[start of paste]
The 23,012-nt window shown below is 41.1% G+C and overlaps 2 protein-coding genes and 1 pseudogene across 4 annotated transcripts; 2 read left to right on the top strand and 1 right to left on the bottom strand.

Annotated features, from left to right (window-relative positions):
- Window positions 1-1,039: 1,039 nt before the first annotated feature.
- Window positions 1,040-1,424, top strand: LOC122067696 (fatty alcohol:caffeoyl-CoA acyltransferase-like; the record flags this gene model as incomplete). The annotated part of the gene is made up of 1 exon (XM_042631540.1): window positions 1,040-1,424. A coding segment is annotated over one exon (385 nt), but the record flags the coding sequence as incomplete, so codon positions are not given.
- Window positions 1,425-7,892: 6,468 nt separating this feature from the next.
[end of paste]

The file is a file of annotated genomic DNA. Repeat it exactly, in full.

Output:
The 23,012-nt window shown below is 41.1% G+C and overlaps 2 protein-coding genes and 1 pseudogene across 4 annotated transcripts; 2 read left to right on the top strand and 1 right to left on the bottom strand.

Annotated features, from left to right (window-relative positions):
- Window positions 1-1,039: 1,039 nt before the first annotated feature.
- Window positions 1,040-1,424, top strand: LOC122067696 (fatty alcohol:caffeoyl-CoA acyltransferase-like; the record flags this gene model as incomplete). The annotated part of the gene is made up of 1 exon (XM_042631540.1): window positions 1,040-1,424. A coding segment is annotated over one exon (385 nt), but the record flags the coding sequence as incomplete, so codon positions are not given.
- Window positions 1,425-7,892: 6,468 nt separating this feature from the next.